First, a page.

Yep, one of those emails. Summer emails from students are rarely good. The best one can hope for is a request for a letter of recommendation. Those I don't mind much.
Legally, I'm not on contract until well into August, and don't have to respond to anything from students until then. But in real life, if I'm able, I'll respond, even if to say that I'm out of town when I am. And I'll try to take care of basic stuff (letters of recommendation and such). Students, of course, don't realize that we're not under contract, and not paid, for the summer months. We have plenty of work to do, but no pay. And the June paycheck is short because the school takes out our contributions to health and other insurance for the whole summer. (And I'm grateful to have insurance coverage for the summer; trust me on that.) So there's no requirement or incentive to do extra stuff that takes away from research and pleasure.
Today's email was from a student who took an incomplete in a class several years ago. Last fall, she met with me to talk about the work she needs to do to complete the class, and left promising to do it over the winter break. She's a high school teacher, and I know how difficult it is to get things done. Really, I do! I wasn't holding my breath.
And now she emailed me for an appointment to talk about the same incomplete, promising this time to finish the work in August.
I'm guessing she doesn't even have notes from our last meeting, which means I have to dig out everything from the syllabus and reconstitute it. And I'm guessing she hasn't done any work on it, either, so is starting from ground zero.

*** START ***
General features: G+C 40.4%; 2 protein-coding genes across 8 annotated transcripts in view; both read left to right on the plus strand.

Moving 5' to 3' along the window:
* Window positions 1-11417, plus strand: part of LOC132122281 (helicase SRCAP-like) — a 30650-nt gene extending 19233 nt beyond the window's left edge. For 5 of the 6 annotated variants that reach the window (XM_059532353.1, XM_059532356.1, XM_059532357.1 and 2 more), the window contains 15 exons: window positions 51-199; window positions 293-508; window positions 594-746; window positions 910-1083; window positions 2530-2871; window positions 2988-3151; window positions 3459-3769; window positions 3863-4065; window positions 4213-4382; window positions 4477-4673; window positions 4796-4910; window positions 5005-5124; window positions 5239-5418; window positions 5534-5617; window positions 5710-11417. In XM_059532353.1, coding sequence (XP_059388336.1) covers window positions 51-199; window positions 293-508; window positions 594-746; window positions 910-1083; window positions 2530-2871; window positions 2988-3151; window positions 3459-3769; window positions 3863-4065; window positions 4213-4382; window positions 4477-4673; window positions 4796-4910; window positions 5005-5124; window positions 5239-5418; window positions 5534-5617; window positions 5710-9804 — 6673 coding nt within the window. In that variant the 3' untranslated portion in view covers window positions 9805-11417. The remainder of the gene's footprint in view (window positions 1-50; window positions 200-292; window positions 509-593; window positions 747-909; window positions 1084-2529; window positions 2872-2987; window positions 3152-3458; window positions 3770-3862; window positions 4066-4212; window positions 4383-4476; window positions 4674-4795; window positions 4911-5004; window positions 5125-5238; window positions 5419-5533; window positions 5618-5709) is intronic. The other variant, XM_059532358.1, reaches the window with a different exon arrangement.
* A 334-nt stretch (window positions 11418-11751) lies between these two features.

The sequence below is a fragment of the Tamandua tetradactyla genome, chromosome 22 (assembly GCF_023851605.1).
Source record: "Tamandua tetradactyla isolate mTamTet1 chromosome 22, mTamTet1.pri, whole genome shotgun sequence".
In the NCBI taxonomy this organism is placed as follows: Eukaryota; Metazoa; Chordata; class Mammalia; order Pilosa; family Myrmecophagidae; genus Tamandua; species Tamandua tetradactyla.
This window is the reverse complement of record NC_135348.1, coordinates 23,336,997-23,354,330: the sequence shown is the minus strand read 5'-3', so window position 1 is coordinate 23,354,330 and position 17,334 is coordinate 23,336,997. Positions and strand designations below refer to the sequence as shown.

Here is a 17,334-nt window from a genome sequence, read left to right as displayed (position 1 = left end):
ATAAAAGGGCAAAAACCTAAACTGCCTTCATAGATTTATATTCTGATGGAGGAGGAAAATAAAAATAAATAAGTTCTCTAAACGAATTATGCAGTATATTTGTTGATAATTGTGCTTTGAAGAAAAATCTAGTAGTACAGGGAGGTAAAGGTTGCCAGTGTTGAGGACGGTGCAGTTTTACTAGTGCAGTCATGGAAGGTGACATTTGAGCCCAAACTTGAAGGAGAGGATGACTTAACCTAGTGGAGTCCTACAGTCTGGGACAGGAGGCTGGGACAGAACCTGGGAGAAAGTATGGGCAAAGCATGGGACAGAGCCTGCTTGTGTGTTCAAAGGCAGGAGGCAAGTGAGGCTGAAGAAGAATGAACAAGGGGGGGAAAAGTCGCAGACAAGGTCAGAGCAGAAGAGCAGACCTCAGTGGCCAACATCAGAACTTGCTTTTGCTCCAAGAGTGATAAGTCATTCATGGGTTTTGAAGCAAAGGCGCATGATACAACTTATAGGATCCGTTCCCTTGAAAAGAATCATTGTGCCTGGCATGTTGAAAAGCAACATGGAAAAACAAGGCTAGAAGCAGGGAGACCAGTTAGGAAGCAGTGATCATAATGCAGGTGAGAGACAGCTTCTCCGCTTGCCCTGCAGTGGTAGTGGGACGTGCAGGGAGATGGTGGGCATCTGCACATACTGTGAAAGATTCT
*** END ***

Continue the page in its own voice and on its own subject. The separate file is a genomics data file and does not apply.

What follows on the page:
Ground zero, as I recall, wasn't the best starting place. For a theory oriented class, she wanted to do a paper on how theory isn't useful or something. Theory bad, something else (I'm not saying what) good. I remember being less than enthusiastic about the topic. I'm less enthusiastic about rehashing it again, now.
I have no desire to guilt her, but I do have an evil desire to prod her about what she's done on the project since we last talked and such. It's not that I want to make her feel bad, but I do want to stop the circling back around.
If I could give grad students a bit of advice, it would be to avoid letting incompletes go cold. Everyone in my program took incompletes now and then. Most folks seemed to finish them up in the week or two between terms; those worked out well, and often enough the person was actually able to make the paper worth the wait. Some people ended putting them off. And then put another off. And then they were faced with finishing up two or three incompletes before they could take their exam, or before they could qualify for an extra year of teaching or apply for a fellowship convincingly. Those seemed utterly painful, and the papers were never worth the wait.